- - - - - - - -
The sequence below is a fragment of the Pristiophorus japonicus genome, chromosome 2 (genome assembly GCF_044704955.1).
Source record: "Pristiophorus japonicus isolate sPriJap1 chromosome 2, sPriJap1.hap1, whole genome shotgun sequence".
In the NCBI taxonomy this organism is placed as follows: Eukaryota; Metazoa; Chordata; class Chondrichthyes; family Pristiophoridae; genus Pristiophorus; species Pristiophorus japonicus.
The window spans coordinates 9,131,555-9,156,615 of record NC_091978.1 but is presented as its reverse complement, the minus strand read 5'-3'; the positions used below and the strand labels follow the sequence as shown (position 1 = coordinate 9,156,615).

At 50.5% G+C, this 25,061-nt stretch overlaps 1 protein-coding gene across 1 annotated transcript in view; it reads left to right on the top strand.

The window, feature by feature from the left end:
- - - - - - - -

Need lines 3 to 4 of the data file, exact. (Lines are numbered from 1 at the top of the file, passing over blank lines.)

In the NCBI taxonomy this organism is placed as follows: Eukaryota; Metazoa; Chordata; class Chondrichthyes; family Pristiophoridae; genus Pristiophorus; species Pristiophorus japonicus.
The window spans coordinates 9,131,555-9,156,615 of record NC_091978.1 but is presented as its reverse complement, the minus strand read 5'-3'; the positions used below and the strand labels follow the sequence as shown (position 1 = coordinate 9,156,615).